Photo Of Kyle B. Sawyer
Photo Of Kyle B. Sawyer

Charged With A Crime? It Doesn’t Mean You’re Guilty.

Can drivers challenge field sobriety test results during a trial?

On Behalf of | Apr 17, 2023 | DUI / DWAI |

There are typically several types of evidence supporting a prosecutor’s case when they file driving under the influence (DUI) charges against a Colorado motorist. Frequently, police officers have breath test results and field sobriety tests supporting their claim that someone was under the influence at the wheel. These tests help show that there were reasonable signs of impairment or that someone was likely over the per se limit for their blood alcohol concentration (BAC) while driving.

Recognizing that the state has evidence often leads to people entering guilty pleas, even if they still assert that they weren’t breaking the law. Drivers may feel as though they cannot defend themselves against such allegations, but many people do successfully challenge the state’s case when facing DUI charges.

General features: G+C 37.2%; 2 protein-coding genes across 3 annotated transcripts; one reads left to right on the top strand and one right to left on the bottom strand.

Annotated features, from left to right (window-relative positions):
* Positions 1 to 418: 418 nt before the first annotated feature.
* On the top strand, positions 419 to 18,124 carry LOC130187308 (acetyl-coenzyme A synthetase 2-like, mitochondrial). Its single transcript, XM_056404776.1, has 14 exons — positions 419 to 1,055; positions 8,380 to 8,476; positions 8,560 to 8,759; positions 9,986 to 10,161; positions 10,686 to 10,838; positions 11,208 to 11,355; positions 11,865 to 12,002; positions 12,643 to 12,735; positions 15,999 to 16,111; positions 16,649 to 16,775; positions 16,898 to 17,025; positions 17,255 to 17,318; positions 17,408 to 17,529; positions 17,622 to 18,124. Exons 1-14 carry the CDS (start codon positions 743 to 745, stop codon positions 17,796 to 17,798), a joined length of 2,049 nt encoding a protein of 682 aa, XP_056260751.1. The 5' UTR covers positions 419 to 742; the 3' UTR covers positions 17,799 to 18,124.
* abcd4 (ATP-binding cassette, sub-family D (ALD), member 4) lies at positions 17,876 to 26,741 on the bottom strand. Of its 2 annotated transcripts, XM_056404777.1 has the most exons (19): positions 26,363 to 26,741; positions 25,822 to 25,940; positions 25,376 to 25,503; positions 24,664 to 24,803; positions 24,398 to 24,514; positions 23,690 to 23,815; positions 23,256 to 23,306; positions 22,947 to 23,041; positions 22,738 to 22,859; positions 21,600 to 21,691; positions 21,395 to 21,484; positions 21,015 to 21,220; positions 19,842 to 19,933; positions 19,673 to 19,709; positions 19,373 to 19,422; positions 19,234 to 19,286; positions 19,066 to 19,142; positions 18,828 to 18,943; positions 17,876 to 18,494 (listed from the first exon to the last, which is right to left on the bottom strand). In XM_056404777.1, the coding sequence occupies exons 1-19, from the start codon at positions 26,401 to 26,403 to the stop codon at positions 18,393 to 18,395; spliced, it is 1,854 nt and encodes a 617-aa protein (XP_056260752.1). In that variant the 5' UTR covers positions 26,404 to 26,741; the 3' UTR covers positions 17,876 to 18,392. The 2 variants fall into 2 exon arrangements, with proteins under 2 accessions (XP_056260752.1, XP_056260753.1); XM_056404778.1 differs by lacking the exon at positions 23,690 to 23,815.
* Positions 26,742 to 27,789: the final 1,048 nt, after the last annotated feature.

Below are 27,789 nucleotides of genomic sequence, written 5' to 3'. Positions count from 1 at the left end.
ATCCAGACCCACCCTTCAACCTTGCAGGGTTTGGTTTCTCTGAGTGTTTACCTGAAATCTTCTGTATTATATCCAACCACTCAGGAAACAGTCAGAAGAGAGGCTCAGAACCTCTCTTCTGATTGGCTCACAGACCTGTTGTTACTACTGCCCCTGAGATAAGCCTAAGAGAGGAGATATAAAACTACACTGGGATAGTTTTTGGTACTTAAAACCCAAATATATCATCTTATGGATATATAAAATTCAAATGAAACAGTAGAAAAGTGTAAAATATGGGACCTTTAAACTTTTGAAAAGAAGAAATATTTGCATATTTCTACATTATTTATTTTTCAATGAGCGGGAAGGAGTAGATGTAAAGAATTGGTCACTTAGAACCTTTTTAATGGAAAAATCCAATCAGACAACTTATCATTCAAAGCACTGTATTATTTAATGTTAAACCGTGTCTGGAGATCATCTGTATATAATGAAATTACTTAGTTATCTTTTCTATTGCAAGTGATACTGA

Especially if someone did not perform a chemical breath test or did not fail a breath test, field sobriety test performance can play a major role in the prosecution’s case. Can drivers potentially exclude field sobriety test results from court proceedings?

Yes, there may be ways to challenge the evidence

Every DUI arrest has unique circumstances, and no one strategy works in every situation. However, there are several common approaches used by those who want to prevent the inclusion of field sobriety test results in their trial.

One might involve having a defense attorney question the legality of the traffic stop. If the police officer violated best practices or the law by conducting an illegal traffic stop, then the evidence they gathered during that interaction may not be usable in a criminal trial.

Other times, motorists might challenge mistakes made by an officer during field sobriety test administration. Deviating from the standardized tests, failing to record the testing process and other mistakes by police officers could reduce the value of evidence based on the field sobriety tests.

In some scenarios, the defense strategy might focus on exploring an alternate explanation for someone’s performance on the test. A medical issue could affect how someone behaves during roadside field sobriety testing and may lead to inaccurate test results.

Understanding that the existence of prosecutorial evidence doesn’t always automatically mean someone will end up convicted of wrongdoing can benefit those who are worried about their performance during a field sobriety test in Colorado.